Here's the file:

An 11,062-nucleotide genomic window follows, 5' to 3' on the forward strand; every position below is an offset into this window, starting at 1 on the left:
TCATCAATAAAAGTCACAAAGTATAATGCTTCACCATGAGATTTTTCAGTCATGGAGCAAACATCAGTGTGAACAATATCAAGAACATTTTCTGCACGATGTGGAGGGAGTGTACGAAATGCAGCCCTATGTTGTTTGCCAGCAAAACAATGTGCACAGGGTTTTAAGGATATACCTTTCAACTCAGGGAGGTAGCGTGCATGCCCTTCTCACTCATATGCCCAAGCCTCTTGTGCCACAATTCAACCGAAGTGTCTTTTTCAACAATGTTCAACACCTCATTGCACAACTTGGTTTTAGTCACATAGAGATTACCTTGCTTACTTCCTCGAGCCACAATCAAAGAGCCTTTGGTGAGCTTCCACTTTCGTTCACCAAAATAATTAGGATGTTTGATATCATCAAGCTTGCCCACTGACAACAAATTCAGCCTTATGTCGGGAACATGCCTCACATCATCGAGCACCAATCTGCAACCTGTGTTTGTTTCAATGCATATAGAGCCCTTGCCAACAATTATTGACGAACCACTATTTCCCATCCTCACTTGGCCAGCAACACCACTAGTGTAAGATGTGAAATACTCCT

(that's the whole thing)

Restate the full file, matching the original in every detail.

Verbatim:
An 11,062-nucleotide genomic window follows, 5' to 3' on the forward strand; every position below is an offset into this window, starting at 1 on the left:
TCATCAATAAAAGTCACAAAGTATAATGCTTCACCATGAGATTTTTCAGTCATGGAGCAAACATCAGTGTGAACAATATCAAGAACATTTTCTGCACGATGTGGAGGGAGTGTACGAAATGCAGCCCTATGTTGTTTGCCAGCAAAACAATGTGCACAGGGTTTTAAGGATATACCTTTCAACTCAGGGAGGTAGCGTGCATGCCCTTCTCACTCATATGCCCAAGCCTCTTGTGCCACAATTCAACCGAAGTGTCTTTTTCAACAATGTTCAACACCTCATTGCACAACTTGGTTTTAGTCACATAGAGATTACCTTGCTTACTTCCTCGAGCCACAATCAAAGAGCCTTTGGTGAGCTTCCACTTTCGTTCACCAAAATAATTAGGATGTTTGATATCATCAAGCTTGCCCACTGACAACAAATTCAGCCTTATGTCGGGAACATGCCTCACATCATCGAGCACCAATCTGCAACCTGTGTTTGTTTCAATGCATATAGAGCCCTTGCCAACAATTATTGACGAACCACTATTTCCCATCCTCACTTGGCCAGCAACACCACTAGTGTAAGATGTGAAATACTCCT